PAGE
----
A two-hours journey from Yangon lies Bago, the ancient capital of the Mon Kingdom and a storehouse of Burmese culture. The city was established in 1369 by King Byinnya and experienced its Golden Age between 1385 and 1635. When the Pegu River changed its course, the city was cut off from the sea and gradually lost its importance.
The Mon Kingdom was powerful in Myanmar from the 9th to the 11th and from the 13th to the 16th century and for a brief period in the mid-18th century. Discover historical and buddhist monuments in Bago and here are highlights of Bago.
Top Sites in Bago
The pagoda is one of the most venerated and impressive monuments in Southeast Asia, with origins dating back a thousand years. Severely damaged by earthquakes, the structure was rebuilt between 1952 and 1954 to its original glory. A soaring golden dome makes it the highest pagoda in Myanmar and one of its main attractions.
Bago’s most famous site, the Shwe-tha-lyaung Buddha. The serene reclining Buddha measures an impressive 180 feet long and 52 feet high making it the second biggest Buddha in the world. Appreciate time to marvel at the sheer size and beauty of the structure. The walkway up to the viewing platform is crowded with souvenir and handicraft stalls.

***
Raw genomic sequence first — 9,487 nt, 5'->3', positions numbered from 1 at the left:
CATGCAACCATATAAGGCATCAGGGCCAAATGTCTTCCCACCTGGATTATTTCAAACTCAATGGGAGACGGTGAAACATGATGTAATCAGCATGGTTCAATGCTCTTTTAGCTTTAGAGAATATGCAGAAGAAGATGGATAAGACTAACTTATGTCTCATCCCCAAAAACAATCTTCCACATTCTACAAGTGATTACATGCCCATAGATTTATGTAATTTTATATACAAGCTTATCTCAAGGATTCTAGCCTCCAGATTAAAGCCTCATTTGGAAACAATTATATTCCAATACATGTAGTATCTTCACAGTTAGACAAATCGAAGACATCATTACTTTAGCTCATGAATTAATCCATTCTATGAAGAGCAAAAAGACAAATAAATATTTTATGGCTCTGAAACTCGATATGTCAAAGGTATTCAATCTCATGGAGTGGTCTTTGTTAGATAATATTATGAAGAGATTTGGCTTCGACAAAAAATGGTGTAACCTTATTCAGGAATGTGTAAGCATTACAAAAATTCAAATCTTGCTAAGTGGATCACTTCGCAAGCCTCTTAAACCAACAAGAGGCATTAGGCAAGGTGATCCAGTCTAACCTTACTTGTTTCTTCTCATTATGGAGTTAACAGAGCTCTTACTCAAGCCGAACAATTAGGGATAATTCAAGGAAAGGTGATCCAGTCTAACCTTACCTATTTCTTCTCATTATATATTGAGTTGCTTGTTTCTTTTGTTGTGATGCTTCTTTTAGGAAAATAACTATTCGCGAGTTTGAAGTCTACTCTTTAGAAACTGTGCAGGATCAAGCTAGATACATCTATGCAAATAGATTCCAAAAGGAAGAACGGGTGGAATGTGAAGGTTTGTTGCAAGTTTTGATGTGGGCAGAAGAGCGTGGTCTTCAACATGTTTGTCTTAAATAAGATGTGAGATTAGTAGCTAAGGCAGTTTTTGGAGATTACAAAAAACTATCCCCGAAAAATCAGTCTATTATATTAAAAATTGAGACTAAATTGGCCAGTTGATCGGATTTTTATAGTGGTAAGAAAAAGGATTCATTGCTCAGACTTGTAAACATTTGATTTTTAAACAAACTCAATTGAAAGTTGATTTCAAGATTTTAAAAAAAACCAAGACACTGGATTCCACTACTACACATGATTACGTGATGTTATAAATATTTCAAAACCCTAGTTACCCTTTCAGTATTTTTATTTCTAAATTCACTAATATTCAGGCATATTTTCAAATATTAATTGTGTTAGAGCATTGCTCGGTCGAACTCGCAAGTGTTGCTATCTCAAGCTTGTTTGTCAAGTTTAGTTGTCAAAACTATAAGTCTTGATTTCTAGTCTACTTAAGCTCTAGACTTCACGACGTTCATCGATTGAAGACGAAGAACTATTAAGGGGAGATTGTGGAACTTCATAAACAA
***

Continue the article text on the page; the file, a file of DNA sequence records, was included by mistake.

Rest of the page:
The original site of Hanthawaddy, which surrounded a former Mon place, was excavated just south of the huge Shwemawdaw Paya in Myanmar Bago. Walled in the Mon style, the square city measured 1.8 km along each side and has 20 gates. The palace compound in the center, known as Kanbawzathadi, housed Myanmar King Bayinnaung from 1553 to 1599 and covered 82 hectares. About 26 hectares of this area has been excavated. The small, well-stocked, octagon-shaped museum displays Mon, Siamese and Myanmar Bagan style buddhas, clay tobacco pipes, glazed tiles and pots, bronze weights and scales, pieces of the original teak stockade and weaponry.
Kyaik Pun Pagoda
Kyaik Pun Pagoda is in the form of four gigantic Buddha images all in sitting posture facing the four cardinal points of the compass. They are seated back to back against a massive brick pillar. This unusual and impressive pagoda is only a few hundred feet off the Yangon-Bago road. It was built by King Dhamma Zedi in the 15 Century. It is a perfect place to capture excellent photo points.
World War II Cemetery
Htaukkyant World War II Cemetery, also called the British War Cemetery, is one of the biggest cemeteries in Myanmar. Located at Htaukkyant, about 32 km from Yangon on the road to Bago, there is a memorial cemetery of Allied soldiers who died in the Burma Campaign during World War II. The cemetery’s beautifully kept compound has 27,000 tombstones of fallen commonwealth and allied soldiers.